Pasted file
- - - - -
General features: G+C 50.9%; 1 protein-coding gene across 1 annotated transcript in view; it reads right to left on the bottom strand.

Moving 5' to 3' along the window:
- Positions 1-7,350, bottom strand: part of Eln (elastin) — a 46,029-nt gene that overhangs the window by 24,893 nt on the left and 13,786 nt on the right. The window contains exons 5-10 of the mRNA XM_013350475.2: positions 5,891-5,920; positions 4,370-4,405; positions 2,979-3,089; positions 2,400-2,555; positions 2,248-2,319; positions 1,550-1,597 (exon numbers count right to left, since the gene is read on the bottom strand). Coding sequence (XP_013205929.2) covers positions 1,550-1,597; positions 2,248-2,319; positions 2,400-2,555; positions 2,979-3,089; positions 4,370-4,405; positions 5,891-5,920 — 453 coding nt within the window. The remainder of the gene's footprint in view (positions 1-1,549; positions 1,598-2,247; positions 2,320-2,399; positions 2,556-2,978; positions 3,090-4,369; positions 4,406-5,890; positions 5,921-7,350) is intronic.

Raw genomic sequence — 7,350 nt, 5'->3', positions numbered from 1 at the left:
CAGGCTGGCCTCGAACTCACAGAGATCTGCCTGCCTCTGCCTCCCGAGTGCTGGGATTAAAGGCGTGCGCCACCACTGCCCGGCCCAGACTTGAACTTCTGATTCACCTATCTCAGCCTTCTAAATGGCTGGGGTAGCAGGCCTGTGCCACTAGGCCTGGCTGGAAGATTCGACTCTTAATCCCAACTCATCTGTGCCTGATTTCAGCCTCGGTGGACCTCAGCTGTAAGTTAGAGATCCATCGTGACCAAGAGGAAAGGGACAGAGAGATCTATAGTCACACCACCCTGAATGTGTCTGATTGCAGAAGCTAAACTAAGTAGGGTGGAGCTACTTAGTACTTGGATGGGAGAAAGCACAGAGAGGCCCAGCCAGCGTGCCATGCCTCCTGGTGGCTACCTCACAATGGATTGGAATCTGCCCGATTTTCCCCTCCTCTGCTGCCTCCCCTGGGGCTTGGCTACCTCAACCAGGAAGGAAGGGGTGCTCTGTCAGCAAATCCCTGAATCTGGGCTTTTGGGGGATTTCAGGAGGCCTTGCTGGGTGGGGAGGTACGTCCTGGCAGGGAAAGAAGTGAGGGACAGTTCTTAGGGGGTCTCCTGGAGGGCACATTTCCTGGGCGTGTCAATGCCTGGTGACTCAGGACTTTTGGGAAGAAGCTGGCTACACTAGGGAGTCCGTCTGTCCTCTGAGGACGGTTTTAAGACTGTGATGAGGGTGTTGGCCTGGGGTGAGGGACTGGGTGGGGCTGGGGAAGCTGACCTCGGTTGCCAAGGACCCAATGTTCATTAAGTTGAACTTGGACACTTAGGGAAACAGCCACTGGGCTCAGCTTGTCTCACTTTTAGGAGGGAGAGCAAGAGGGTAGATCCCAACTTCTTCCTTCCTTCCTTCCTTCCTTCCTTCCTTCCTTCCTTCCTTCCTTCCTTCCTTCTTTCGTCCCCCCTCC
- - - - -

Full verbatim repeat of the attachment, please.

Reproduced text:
General features: G+C 50.9%; 1 protein-coding gene across 1 annotated transcript in view; it reads right to left on the bottom strand.

Moving 5' to 3' along the window:
- Positions 1-7,350, bottom strand: part of Eln (elastin) — a 46,029-nt gene that overhangs the window by 24,893 nt on the left and 13,786 nt on the right. The window contains exons 5-10 of the mRNA XM_013350475.2: positions 5,891-5,920; positions 4,370-4,405; positions 2,979-3,089; positions 2,400-2,555; positions 2,248-2,319; positions 1,550-1,597 (exon numbers count right to left, since the gene is read on the bottom strand). Coding sequence (XP_013205929.2) covers positions 1,550-1,597; positions 2,248-2,319; positions 2,400-2,555; positions 2,979-3,089; positions 4,370-4,405; positions 5,891-5,920 — 453 coding nt within the window. The remainder of the gene's footprint in view (positions 1-1,549; positions 1,598-2,247; positions 2,320-2,399; positions 2,556-2,978; positions 3,090-4,369; positions 4,406-5,890; positions 5,921-7,350) is intronic.

Raw genomic sequence — 7,350 nt, 5'->3', positions numbered from 1 at the left:
CAGGCTGGCCTCGAACTCACAGAGATCTGCCTGCCTCTGCCTCCCGAGTGCTGGGATTAAAGGCGTGCGCCACCACTGCCCGGCCCAGACTTGAACTTCTGATTCACCTATCTCAGCCTTCTAAATGGCTGGGGTAGCAGGCCTGTGCCACTAGGCCTGGCTGGAAGATTCGACTCTTAATCCCAACTCATCTGTGCCTGATTTCAGCCTCGGTGGACCTCAGCTGTAAGTTAGAGATCCATCGTGACCAAGAGGAAAGGGACAGAGAGATCTATAGTCACACCACCCTGAATGTGTCTGATTGCAGAAGCTAAACTAAGTAGGGTGGAGCTACTTAGTACTTGGATGGGAGAAAGCACAGAGAGGCCCAGCCAGCGTGCCATGCCTCCTGGTGGCTACCTCACAATGGATTGGAATCTGCCCGATTTTCCCCTCCTCTGCTGCCTCCCCTGGGGCTTGGCTACCTCAACCAGGAAGGAAGGGGTGCTCTGTCAGCAAATCCCTGAATCTGGGCTTTTGGGGGATTTCAGGAGGCCTTGCTGGGTGGGGAGGTACGTCCTGGCAGGGAAAGAAGTGAGGGACAGTTCTTAGGGGGTCTCCTGGAGGGCACATTTCCTGGGCGTGTCAATGCCTGGTGACTCAGGACTTTTGGGAAGAAGCTGGCTACACTAGGGAGTCCGTCTGTCCTCTGAGGACGGTTTTAAGACTGTGATGAGGGTGTTGGCCTGGGGTGAGGGACTGGGTGGGGCTGGGGAAGCTGACCTCGGTTGCCAAGGACCCAATGTTCATTAAGTTGAACTTGGACACTTAGGGAAACAGCCACTGGGCTCAGCTTGTCTCACTTTTAGGAGGGAGAGCAAGAGGGTAGATCCCAACTTCTTCCTTCCTTCCTTCCTTCCTTCCTTCCTTCCTTCCTTCCTTCCTTCCTTCCTTCTTTCGTCCCCCCTCC